The glass-clad Burnham Institute for Medical Research shimmers in the sunlight, which pours in through banks of windows and a giant atrium that illuminates the building's interior.
It is a fitting image for an institution that has served as a beacon in the development of Orlando's life-sciences hub.
When Burnham is officially dedicated Thursday — more than five months after scientists started moving in — it will be the first building to open at the emerging "medical city" at Lake Nona in southeast Orange County.
"It's an exciting milestone for us," said Burnham President and CEO John Reed. "The thing I'm most proud of is that it's everything we said we would do — on time, on plan, on budget. I'm looking forward to a fun celebration, and to catching our breath for a second to pause and reflect on what we've accomplished and what lies ahead."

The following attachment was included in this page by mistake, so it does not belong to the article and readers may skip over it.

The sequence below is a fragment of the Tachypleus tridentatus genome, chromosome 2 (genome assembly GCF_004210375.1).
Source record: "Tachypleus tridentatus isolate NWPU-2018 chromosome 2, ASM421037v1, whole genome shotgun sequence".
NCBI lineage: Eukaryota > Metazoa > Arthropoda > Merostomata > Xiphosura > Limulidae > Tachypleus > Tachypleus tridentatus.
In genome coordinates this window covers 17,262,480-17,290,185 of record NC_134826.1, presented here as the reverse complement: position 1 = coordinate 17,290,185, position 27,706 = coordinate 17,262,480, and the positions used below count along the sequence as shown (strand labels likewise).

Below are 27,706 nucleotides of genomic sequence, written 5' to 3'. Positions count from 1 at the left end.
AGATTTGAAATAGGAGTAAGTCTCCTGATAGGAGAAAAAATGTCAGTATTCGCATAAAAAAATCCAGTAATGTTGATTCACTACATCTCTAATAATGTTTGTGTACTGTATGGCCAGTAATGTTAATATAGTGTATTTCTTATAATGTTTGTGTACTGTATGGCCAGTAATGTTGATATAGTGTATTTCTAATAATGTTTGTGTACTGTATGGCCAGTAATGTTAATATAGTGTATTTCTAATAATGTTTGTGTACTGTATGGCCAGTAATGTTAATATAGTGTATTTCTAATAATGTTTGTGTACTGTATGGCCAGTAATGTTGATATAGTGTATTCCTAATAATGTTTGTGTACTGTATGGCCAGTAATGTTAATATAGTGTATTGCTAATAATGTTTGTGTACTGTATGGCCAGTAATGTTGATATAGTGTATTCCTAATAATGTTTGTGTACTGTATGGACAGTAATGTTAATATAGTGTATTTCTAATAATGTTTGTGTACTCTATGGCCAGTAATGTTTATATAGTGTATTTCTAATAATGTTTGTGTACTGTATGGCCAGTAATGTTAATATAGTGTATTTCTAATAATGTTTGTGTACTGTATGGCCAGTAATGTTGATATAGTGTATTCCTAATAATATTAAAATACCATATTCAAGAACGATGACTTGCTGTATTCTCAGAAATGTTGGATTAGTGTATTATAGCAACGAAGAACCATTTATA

The grand opening of Burnham's $85million building — which took a few more months to build than original estimates and came in slightly over budget — represents a major step in raising Central Florida's profile as an emerging biotech hub.
Economic magnetAfter biotech giant Scripps Research Institute chose South Florida over Orlando in 2003, local and state business and community leaders came together to attract Burnham and the University of Central Florida's School of Medicine to serve as anchors for the proposed medical city.
A $350million incentive package that included land, construction funds and in-kind services convinced San Diego-based Burnham in 2005 to build its second location at Lake Nona.
"It was important to develop this site in a high-quality way to show the state and the region that we would do something special with the precious resource that was given to us," said Dr. Daniel Kelly, scientific director of Burnham at Lake Nona.